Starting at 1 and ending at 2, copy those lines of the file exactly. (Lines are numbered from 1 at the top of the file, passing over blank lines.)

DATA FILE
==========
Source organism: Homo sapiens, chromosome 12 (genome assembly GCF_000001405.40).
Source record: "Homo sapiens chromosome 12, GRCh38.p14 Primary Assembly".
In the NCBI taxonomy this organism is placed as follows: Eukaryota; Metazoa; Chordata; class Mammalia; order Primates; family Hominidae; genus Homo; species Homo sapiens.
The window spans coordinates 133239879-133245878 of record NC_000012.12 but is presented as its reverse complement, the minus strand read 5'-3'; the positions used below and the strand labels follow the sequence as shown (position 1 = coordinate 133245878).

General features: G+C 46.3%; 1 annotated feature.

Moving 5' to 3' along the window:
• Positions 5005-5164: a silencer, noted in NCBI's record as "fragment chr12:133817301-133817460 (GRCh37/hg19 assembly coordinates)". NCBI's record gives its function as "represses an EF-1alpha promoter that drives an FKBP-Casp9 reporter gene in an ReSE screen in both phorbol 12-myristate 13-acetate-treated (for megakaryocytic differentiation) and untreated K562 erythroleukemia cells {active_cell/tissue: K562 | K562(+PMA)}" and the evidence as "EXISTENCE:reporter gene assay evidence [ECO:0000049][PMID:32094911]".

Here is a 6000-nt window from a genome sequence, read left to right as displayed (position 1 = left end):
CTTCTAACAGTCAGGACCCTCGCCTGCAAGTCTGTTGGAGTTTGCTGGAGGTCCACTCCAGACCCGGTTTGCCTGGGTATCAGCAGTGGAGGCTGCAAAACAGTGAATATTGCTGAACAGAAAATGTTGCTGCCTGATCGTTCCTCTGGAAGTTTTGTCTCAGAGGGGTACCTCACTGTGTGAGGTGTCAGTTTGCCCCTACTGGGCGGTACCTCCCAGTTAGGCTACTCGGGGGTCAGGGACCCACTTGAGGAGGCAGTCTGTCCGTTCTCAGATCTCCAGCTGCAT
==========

Source organism: Homo sapiens, chromosome 12 (genome assembly GCF_000001405.40).
Source record: "Homo sapiens chromosome 12, GRCh38.p14 Primary Assembly".